Opposition MPs in Papua New Guinea are quietly confident they have the momentum to remove prime minister Peter O'Neill as his government reels from a series of resignations.
The opposition's 26 MPs have merged with around two dozen MPs who have left Mr O'Neil's coalition government in the past eight days.
They are based at Port Moresby's Laguna Hotel, offering an 'open door' for any more government MPs who wish to join in their bid to remove the prime minister.
The opposition is planning for a vote of no confidence against Mr O'Neill in the coming weeks. A successful vote in the 111-seat parliament requires the support of 56 MPs.
Yesterday, the gap was narrowed when nine MPs resigned from Mr O'Neill's People's National Congress party and his government.
This includes three cabinet ministers, Health Minister Sir Puka Temu, Defence Minister Solan Mirisim, and Forestry Minister Douglas Tomuriesa. Six other government MPs joined them in a press conference on Friday afternoon to announce their resignations from the PNC.
It followed the resignations of eight other MPs from the PNC in the past week, including Finance Minister James Marape, a close ally of Mr O'Neill's for the past seven years in power.
To add to the disintegreation of the government, coalition partner Pangu Pati has fallen apart, with at least half its ranks fed up with their own leader Sam Basil and defecting to the opposition.
At a PNC caucus meeting earlier this week, following the first series of resignations, Mr O'Neil was urged to resign. He refused, triggering yesterday's resignations and a possible further exodus from the ruling party.
The opposition's Kerenga Kua, the MP for Sinasina-Yongamugl, said the writing was on the wall for Mr ONeill.
"Our governance system is completely rotten," he said, echoing concerns raised by MPs who had resigned from government in recent weeks.
According to Mr Kua, a groundswell of MPs were fed up by the current government's approach and united by the aim of replacing Mr O'Neill.
Developments have moved quickly in the past few weeks. Yet Mr Kua argued that conjecture over who would replace Mr O'Neill as prime minister had slowed down the process.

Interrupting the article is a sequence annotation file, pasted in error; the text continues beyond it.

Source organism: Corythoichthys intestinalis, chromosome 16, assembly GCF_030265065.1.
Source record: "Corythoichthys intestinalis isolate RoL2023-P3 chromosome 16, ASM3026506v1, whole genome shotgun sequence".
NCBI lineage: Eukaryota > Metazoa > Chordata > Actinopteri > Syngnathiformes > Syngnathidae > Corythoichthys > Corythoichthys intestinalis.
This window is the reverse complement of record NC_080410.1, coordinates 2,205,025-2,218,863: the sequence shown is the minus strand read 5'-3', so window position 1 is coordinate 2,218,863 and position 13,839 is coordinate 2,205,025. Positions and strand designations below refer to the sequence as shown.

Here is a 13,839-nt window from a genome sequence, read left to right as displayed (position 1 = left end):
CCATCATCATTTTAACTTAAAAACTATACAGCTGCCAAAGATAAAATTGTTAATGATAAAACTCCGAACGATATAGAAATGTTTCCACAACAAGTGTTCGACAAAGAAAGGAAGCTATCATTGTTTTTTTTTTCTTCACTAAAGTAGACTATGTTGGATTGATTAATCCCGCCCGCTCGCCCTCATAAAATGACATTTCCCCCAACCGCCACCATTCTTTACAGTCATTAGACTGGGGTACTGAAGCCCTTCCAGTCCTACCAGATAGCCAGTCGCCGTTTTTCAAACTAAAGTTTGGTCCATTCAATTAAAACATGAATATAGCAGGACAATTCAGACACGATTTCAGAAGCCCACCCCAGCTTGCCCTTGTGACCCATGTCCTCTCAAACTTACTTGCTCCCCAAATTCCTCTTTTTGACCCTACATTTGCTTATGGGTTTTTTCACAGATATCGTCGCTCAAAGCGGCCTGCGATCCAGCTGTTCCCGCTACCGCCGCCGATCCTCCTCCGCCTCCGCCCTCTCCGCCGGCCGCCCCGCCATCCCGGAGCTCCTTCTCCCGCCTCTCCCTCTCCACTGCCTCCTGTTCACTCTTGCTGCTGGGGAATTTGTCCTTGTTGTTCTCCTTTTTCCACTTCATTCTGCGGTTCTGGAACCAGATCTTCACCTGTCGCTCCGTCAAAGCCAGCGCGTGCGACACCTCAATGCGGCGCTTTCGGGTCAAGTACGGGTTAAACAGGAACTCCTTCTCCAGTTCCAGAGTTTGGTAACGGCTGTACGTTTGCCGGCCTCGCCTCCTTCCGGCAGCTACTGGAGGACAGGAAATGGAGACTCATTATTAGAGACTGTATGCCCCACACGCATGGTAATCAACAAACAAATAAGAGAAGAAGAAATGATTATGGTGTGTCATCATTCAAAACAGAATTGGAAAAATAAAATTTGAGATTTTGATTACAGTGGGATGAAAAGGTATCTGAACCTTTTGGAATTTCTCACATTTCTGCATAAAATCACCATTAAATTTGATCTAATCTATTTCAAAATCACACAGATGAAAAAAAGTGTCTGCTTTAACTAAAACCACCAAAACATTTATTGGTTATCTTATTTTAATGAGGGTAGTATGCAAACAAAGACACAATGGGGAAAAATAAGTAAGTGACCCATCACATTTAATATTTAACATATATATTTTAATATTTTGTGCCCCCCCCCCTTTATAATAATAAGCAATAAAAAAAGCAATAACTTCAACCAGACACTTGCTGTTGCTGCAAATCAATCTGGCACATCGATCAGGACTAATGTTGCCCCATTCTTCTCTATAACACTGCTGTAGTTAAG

"At some point of time we have to merge the two issues together," he said, indicating the group of MPs at the Laguna would conduct a secret ballot for the nominated as alternate prime minister in the vote of no confidence.
"Let's do a secret ballot once all the numbers are assembled in the room," he said, "which means that every potential candidate has an opportunity to have a go."
Mr Kua described this process as what was "keeping everybody motivated so far", as parliament anticipated a possible vote against the prime minister on 15 May.
A savvy political operator who has been in power since August 2011, Peter O'Neill's chances of survival in power are narrowing swiftly. It's unclear whether he is willing to let new leadership emerge.
The Deputy Prime Minister and Treasurer, Charles Abel, has been touted as a possible replacement leader for the PNC, however it may be too late to save it as a ruling party that has dominated PNG politics for the past seven years.
Mr O'Neill's camp was still holding firm to his role as PNC leader and professing to have a majority in parliament, but has since been less vocal.
Late on Saturday, Mr Abel fronted a press conference at the Crown Plaza which had been delayed from earlier in the day while lobbying proceeded behind closed doors.
"We all aspire to be prime minister and I think have made the job of being a prime minister and the job of development even more difficult," he reflected in a forlorn presser, flanked by an ailing fellow Milne Bay province MP.
Mr Abel said he was sticking with the government in the interests of stability.
Meanwhile, Mr Kua expected that despite a dwindling cash supply, the O'Neill camp would find ways to activate "priority expenditure" to consolidate its ranks.
MPs in debt after the 2017 election campaign may still cling to government in the hope that promised funds come through. However, the drums for change in PNG politics are starting to beat loudly.